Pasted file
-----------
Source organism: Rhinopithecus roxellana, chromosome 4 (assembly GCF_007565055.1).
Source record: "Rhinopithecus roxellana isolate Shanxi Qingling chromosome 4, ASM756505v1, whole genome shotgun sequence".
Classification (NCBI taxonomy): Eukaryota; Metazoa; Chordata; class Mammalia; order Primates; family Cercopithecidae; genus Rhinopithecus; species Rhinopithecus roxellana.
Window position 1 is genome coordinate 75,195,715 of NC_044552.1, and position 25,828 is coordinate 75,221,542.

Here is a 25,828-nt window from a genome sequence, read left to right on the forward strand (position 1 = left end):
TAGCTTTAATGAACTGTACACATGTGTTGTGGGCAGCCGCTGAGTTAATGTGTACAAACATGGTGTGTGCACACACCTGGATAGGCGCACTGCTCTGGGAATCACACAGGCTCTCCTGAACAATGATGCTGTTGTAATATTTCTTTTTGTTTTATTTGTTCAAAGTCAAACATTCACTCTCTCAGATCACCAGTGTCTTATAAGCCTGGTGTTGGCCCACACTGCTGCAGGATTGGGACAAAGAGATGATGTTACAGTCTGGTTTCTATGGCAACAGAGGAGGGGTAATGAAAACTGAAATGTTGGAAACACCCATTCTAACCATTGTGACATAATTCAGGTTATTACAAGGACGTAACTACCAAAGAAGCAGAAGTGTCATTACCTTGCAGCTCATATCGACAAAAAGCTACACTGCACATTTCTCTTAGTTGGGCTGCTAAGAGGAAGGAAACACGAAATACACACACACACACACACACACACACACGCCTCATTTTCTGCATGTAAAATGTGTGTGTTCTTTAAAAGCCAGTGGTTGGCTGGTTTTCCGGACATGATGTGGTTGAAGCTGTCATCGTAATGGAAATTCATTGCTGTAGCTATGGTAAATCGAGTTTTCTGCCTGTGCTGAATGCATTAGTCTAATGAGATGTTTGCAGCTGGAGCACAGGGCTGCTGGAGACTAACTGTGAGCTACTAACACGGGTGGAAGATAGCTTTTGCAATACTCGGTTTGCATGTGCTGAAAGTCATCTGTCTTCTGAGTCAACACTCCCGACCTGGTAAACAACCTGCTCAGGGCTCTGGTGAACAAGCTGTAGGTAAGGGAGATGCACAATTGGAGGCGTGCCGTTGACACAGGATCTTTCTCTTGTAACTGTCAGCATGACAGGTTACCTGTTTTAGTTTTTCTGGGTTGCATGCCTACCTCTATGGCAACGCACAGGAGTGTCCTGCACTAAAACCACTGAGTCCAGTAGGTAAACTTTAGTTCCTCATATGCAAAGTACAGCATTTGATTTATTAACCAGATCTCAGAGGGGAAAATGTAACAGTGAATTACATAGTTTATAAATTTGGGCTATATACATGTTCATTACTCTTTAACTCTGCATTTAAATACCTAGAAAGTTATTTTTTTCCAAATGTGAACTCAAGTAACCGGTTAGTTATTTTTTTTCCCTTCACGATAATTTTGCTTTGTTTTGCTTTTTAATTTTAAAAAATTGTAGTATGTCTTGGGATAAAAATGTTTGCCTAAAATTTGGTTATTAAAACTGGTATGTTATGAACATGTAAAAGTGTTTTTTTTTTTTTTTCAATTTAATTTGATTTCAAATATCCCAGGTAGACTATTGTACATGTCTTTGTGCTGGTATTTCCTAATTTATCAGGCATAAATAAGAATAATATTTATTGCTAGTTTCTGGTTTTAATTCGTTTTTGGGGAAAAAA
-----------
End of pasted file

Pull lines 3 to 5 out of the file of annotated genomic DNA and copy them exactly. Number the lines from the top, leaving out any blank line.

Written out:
Classification (NCBI taxonomy): Eukaryota; Metazoa; Chordata; class Mammalia; order Primates; family Cercopithecidae; genus Rhinopithecus; species Rhinopithecus roxellana.
Window position 1 is genome coordinate 75,195,715 of NC_044552.1, and position 25,828 is coordinate 75,221,542.

Here is a 25,828-nt window from a genome sequence, read left to right on the forward strand (position 1 = left end):